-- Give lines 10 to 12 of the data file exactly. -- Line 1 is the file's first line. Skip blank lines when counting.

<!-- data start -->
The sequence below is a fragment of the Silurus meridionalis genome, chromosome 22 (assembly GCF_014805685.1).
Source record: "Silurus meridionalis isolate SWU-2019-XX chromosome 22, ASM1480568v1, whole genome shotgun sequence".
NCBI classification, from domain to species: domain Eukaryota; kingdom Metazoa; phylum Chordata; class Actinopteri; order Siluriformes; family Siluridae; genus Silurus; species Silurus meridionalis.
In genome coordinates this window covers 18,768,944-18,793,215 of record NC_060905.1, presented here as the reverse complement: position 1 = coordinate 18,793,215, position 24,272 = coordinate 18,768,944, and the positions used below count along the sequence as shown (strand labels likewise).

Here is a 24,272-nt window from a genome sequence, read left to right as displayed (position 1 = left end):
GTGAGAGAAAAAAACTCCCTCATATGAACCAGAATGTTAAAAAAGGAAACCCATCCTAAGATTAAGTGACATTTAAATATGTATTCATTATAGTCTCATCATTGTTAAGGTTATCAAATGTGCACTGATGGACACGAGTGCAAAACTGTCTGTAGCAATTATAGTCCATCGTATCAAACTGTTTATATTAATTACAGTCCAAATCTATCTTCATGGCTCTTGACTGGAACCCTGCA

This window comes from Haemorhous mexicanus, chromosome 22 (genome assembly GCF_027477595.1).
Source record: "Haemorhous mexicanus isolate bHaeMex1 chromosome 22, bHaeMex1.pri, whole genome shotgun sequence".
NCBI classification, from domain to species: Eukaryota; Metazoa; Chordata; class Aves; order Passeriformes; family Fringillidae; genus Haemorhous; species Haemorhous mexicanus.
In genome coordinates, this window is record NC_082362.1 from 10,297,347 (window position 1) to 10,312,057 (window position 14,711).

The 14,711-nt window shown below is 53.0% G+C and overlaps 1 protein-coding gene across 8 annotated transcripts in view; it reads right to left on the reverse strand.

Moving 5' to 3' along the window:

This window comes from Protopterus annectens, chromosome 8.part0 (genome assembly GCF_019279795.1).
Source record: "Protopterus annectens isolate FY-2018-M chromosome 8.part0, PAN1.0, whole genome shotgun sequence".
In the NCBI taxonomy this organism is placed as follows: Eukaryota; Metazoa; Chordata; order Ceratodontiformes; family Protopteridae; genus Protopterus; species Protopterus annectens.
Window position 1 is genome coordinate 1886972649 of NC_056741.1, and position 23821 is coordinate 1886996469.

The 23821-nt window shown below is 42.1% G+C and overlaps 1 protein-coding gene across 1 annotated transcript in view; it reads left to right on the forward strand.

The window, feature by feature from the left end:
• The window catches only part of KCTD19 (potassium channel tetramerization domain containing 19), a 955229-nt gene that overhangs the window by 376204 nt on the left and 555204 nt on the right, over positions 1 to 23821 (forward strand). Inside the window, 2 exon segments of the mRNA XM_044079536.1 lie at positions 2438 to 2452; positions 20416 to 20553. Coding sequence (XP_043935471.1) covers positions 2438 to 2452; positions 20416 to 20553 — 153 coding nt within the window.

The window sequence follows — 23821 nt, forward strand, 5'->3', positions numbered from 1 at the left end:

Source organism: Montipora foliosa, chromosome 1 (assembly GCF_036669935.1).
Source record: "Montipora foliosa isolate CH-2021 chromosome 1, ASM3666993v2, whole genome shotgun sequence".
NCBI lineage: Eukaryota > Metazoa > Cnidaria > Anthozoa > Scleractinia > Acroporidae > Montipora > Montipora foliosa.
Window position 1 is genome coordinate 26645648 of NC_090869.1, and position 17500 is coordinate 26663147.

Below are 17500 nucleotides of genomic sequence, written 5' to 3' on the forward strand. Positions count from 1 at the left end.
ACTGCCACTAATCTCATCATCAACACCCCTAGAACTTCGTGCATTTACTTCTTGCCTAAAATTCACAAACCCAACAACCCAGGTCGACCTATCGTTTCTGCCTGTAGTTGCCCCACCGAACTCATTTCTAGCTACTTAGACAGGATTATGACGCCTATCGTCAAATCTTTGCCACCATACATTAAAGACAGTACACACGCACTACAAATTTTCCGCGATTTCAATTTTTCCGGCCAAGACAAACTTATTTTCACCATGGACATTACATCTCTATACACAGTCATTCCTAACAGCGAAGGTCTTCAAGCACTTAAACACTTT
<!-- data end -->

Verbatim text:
In genome coordinates, this window is record NC_082362.1 from 10,297,347 (window position 1) to 10,312,057 (window position 14,711).

The 14,711-nt window shown below is 53.0% G+C and overlaps 1 protein-coding gene across 8 annotated transcripts in view; it reads right to left on the reverse strand.

Moving 5' to 3' along the window: